As I think of writers I have recently encountered, none does more with fruit and gardens than Darcie Friesen Hossack. In her collection of short stories Mennonites Don’t Dance, she piles theological implications on top of too-skimpy pies and blushing fragile tomatoes, and deftly measures her characters by their ability—and willingness—to love dirt into fruitfulness. Those who “have no use for fruit” have adopted a soulless utilitarianism designed to shield them from vulnerability. Those with wholesome relationships, with others and with their God, are most likely to grow gardens and love fruit; they’re unafraid of sensuality and are generous of soul and habit.

 What appeals to me in Hossack’s painfully honest stories about family dynamics is the recurrent insistence on hope, through the fertile, lovely gardens, in the shameless, abundant juices of fruit. Hope, for children wounded by their parents’ struggle to come to terms with their own past, is born as they learn to put seeds into the soil or gather dandelions for wine–transformational activities which Hossack associates with the creative impulse itself, often by way of a fascination with texture, not just taste, or a heightened sensitivity to color.

Sour cherry tree in our back yard.

 That last symbolic connection draws in the very nature of beauty, and raises the theological question of whether one can learn to love God without also learning to love that which is beautiful and celebrating our human sensuality. I am reminded of poet John Keats’ famous words “Beauty is truth, truth beauty,’—that is all / Ye know on earth, and all ye need to know.” If we’re going to follow that line of thought back to the Garden of Eden and reclaim gardening as a necessary theological activity, maybe even as a prologue to love itself (since growing anything is a surrender of control), then . . . well, what then?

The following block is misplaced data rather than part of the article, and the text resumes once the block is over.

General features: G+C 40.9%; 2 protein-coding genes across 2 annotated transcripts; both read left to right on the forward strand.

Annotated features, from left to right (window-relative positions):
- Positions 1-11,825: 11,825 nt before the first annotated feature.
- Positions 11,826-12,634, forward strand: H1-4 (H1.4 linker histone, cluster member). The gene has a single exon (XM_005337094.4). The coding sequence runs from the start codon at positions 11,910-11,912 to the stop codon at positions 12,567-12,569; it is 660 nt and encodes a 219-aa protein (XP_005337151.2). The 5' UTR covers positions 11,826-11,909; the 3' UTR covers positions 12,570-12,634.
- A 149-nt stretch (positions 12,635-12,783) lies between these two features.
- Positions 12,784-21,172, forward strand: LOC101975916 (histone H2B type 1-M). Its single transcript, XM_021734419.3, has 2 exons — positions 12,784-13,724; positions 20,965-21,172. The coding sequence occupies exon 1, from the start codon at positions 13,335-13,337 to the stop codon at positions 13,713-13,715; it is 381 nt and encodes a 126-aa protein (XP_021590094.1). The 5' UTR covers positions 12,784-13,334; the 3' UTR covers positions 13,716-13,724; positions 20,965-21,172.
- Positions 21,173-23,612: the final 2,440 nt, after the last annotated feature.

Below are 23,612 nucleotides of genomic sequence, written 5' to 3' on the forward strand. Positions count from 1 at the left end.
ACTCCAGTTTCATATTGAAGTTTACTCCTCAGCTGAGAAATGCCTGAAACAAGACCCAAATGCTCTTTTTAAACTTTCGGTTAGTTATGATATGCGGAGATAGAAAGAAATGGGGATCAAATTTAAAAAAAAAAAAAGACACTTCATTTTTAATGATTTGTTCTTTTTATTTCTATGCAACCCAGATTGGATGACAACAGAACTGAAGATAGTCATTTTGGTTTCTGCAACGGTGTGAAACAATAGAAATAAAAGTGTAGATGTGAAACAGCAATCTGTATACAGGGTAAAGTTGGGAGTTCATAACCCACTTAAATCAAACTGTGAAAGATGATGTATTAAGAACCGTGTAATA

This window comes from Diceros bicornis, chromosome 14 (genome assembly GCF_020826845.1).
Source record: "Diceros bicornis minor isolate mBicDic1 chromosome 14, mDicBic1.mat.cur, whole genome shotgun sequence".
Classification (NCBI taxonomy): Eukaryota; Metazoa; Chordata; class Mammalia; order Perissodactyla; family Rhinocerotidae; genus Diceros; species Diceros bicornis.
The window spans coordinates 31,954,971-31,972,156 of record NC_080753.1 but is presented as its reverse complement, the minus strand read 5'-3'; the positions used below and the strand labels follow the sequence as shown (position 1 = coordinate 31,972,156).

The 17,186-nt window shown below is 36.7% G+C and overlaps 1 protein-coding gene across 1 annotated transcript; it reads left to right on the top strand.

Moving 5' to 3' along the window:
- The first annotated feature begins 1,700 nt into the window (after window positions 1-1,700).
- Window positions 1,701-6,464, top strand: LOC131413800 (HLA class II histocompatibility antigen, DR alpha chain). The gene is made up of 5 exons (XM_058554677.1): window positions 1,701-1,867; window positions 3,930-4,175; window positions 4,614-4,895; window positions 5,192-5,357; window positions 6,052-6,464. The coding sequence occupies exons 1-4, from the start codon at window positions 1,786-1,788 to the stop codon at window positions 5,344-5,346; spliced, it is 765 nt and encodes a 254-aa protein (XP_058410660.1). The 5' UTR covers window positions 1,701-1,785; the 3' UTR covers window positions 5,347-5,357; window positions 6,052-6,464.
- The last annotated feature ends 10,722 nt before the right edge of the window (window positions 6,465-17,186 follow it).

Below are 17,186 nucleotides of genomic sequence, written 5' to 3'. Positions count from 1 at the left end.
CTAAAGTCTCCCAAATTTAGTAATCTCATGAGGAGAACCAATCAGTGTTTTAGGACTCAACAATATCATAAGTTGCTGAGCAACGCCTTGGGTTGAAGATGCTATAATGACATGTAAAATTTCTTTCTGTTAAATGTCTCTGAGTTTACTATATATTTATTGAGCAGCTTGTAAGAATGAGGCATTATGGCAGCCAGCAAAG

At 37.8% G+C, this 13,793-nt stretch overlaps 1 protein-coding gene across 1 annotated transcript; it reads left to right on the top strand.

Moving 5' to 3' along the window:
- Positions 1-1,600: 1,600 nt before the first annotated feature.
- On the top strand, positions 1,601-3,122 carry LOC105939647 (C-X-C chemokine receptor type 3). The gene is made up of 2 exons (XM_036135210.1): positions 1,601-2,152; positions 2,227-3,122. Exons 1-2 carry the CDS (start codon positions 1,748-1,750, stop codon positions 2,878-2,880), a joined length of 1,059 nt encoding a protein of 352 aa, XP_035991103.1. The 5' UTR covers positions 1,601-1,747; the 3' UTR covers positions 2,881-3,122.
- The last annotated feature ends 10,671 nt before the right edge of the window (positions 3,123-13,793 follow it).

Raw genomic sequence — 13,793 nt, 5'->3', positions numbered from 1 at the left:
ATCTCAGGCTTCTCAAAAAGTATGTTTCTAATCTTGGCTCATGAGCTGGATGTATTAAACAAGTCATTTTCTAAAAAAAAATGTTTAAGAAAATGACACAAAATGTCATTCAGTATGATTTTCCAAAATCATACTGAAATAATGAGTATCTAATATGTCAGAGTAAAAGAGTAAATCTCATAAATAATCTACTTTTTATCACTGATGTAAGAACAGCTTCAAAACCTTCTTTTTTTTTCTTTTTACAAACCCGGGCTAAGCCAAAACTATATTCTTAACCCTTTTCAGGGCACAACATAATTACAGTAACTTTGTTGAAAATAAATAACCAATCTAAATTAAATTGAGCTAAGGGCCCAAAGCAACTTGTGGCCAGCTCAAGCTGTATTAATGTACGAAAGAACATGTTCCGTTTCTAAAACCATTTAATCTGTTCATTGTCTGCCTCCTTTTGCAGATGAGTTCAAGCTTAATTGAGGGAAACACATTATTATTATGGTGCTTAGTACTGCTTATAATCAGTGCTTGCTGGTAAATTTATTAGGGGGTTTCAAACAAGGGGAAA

Already on that path is a growing congregation of earth-keepers, from backyard composters and determined urban gardeners to highly trained scientists estimating the number of years we have left before our entire earthly garden withers and all its inhabitants with it. Keats’ observation now takes on some urgency; if the interchangeability of beauty and truth is the sole knowledge necessary, then to seek and to gain that knowledge, we need to know also (through experience, through the crushed raspberry on the tongue) that we, and the beauty and truth that we must know (with all our passion and energy), are rooted in the earth, on the earth.  Knowing begins in dirt.

To forget how to dig the earth and to tend the soil is to forget ourselves.

Mahatma Gandhi